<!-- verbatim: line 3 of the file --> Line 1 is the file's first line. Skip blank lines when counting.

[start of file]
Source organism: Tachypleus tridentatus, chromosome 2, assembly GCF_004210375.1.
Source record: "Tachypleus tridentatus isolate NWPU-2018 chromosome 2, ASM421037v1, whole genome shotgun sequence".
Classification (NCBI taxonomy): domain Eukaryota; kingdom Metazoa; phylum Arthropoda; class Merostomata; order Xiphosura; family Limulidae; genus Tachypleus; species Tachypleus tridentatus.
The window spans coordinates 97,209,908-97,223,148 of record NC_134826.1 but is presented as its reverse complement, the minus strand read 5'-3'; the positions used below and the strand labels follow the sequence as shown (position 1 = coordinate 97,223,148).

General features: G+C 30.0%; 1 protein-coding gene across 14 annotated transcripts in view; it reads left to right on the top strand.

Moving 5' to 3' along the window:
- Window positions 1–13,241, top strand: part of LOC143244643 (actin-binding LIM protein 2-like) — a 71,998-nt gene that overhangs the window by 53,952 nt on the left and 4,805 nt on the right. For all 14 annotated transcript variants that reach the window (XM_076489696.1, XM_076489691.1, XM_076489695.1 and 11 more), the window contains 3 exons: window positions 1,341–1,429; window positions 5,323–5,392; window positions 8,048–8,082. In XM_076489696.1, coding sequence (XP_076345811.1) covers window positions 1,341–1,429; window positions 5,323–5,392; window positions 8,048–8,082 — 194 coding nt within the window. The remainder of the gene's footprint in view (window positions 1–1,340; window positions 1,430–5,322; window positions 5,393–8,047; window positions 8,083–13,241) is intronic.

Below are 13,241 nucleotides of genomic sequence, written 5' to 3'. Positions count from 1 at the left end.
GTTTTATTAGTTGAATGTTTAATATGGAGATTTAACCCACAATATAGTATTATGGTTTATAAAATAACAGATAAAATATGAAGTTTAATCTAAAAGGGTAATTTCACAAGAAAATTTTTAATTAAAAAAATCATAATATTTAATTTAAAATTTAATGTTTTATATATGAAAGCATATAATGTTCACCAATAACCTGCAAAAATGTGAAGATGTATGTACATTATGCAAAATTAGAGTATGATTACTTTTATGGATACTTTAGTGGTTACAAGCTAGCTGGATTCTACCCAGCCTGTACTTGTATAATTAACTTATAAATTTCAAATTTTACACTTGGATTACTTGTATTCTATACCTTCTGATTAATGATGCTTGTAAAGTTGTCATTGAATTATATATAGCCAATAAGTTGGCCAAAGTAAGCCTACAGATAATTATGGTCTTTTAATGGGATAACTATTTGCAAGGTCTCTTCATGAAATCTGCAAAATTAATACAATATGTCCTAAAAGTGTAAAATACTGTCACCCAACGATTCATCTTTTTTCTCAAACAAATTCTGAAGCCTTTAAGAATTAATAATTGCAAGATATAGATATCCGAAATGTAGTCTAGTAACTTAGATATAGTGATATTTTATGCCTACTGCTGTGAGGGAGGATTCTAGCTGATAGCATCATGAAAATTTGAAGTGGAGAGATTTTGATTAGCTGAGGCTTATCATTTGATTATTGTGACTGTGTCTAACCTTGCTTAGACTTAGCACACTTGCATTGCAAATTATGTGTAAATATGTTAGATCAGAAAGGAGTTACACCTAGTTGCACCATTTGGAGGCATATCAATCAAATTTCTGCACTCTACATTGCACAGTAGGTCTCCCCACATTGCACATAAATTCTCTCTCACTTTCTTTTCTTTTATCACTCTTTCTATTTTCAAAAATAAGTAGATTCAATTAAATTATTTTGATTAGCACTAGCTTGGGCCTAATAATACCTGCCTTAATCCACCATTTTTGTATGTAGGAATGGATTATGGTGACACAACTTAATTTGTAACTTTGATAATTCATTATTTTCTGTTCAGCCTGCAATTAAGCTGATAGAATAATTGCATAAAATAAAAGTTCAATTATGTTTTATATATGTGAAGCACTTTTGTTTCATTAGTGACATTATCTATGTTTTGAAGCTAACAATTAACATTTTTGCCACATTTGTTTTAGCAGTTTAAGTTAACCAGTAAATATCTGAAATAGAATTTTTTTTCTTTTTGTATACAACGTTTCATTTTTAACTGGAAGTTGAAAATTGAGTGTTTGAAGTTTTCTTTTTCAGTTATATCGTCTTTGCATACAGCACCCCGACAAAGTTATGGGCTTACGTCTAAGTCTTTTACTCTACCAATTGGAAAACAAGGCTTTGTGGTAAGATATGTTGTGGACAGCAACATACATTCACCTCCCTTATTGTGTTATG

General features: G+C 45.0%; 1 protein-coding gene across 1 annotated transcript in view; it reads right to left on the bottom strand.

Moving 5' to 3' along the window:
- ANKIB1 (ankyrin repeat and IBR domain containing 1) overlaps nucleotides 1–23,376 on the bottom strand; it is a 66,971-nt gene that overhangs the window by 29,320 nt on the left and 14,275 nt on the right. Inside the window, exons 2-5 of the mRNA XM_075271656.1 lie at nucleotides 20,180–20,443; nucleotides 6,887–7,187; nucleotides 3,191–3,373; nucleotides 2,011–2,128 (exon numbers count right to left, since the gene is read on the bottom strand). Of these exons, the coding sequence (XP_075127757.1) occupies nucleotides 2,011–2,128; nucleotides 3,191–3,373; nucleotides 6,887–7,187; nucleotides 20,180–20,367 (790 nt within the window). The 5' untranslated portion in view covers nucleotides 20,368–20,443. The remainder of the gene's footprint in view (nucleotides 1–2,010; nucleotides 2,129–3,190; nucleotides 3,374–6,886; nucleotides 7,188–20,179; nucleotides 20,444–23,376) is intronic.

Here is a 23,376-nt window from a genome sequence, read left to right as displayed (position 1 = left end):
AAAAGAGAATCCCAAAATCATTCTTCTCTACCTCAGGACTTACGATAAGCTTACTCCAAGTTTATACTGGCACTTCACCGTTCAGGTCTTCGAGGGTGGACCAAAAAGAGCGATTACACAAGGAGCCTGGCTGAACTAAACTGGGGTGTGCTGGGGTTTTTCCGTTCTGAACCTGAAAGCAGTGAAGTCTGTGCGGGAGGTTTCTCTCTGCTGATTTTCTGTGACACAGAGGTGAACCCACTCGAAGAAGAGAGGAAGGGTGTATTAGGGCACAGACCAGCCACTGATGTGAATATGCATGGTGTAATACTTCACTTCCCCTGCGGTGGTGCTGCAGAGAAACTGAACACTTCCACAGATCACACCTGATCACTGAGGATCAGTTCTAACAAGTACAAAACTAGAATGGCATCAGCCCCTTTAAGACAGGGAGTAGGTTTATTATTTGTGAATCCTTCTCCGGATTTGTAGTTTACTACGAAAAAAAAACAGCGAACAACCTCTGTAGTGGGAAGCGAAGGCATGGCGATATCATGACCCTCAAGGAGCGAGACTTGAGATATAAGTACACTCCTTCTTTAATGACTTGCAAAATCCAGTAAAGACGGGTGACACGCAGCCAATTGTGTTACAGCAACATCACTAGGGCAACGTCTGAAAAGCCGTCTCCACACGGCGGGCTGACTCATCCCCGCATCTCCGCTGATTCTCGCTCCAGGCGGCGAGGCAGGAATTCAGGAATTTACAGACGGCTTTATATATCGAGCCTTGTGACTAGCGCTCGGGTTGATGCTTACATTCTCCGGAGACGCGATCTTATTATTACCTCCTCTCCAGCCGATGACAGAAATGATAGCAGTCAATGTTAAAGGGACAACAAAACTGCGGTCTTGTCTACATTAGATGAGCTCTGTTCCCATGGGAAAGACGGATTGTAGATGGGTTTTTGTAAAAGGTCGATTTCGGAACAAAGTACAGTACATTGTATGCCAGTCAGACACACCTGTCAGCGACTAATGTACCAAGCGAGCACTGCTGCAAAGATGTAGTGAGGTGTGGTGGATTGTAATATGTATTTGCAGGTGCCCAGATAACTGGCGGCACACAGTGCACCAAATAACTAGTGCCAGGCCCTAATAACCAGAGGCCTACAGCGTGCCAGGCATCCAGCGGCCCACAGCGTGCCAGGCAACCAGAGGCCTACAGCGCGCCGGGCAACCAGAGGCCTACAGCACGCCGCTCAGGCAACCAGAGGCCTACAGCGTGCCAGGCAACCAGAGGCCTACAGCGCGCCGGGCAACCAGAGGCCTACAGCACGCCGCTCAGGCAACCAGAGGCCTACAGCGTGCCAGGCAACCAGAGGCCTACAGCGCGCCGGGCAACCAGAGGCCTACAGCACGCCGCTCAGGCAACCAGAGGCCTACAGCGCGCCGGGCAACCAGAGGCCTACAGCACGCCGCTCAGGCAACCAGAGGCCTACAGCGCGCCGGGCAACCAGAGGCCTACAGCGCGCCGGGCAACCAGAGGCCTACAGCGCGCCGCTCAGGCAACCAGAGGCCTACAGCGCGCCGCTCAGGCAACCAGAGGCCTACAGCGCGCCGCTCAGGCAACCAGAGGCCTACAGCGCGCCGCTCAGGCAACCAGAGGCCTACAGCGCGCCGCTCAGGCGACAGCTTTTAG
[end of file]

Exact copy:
Classification (NCBI taxonomy): domain Eukaryota; kingdom Metazoa; phylum Arthropoda; class Merostomata; order Xiphosura; family Limulidae; genus Tachypleus; species Tachypleus tridentatus.